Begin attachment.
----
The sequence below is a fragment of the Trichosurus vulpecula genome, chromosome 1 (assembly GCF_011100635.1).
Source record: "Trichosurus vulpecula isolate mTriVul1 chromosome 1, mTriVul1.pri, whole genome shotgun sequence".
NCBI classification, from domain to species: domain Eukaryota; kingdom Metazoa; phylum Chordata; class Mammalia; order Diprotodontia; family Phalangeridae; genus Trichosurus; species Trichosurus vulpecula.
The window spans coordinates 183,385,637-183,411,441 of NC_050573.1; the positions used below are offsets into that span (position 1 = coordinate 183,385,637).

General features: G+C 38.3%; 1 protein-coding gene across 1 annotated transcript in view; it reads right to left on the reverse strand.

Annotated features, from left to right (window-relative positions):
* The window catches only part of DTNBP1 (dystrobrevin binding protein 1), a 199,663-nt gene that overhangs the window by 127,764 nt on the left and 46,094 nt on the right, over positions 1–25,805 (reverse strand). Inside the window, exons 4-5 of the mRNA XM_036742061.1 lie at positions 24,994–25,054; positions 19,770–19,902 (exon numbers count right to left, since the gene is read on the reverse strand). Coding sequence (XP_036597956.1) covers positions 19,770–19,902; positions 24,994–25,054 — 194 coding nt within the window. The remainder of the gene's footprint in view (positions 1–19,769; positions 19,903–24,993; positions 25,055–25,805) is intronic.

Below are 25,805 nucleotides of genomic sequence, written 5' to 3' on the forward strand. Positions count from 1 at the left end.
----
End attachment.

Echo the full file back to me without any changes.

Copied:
The sequence below is a fragment of the Trichosurus vulpecula genome, chromosome 1 (assembly GCF_011100635.1).
Source record: "Trichosurus vulpecula isolate mTriVul1 chromosome 1, mTriVul1.pri, whole genome shotgun sequence".
NCBI classification, from domain to species: domain Eukaryota; kingdom Metazoa; phylum Chordata; class Mammalia; order Diprotodontia; family Phalangeridae; genus Trichosurus; species Trichosurus vulpecula.
The window spans coordinates 183,385,637-183,411,441 of NC_050573.1; the positions used below are offsets into that span (position 1 = coordinate 183,385,637).

General features: G+C 38.3%; 1 protein-coding gene across 1 annotated transcript in view; it reads right to left on the reverse strand.

Annotated features, from left to right (window-relative positions):
* The window catches only part of DTNBP1 (dystrobrevin binding protein 1), a 199,663-nt gene that overhangs the window by 127,764 nt on the left and 46,094 nt on the right, over positions 1–25,805 (reverse strand). Inside the window, exons 4-5 of the mRNA XM_036742061.1 lie at positions 24,994–25,054; positions 19,770–19,902 (exon numbers count right to left, since the gene is read on the reverse strand). Coding sequence (XP_036597956.1) covers positions 19,770–19,902; positions 24,994–25,054 — 194 coding nt within the window. The remainder of the gene's footprint in view (positions 1–19,769; positions 19,903–24,993; positions 25,055–25,805) is intronic.

Below are 25,805 nucleotides of genomic sequence, written 5' to 3' on the forward strand. Positions count from 1 at the left end.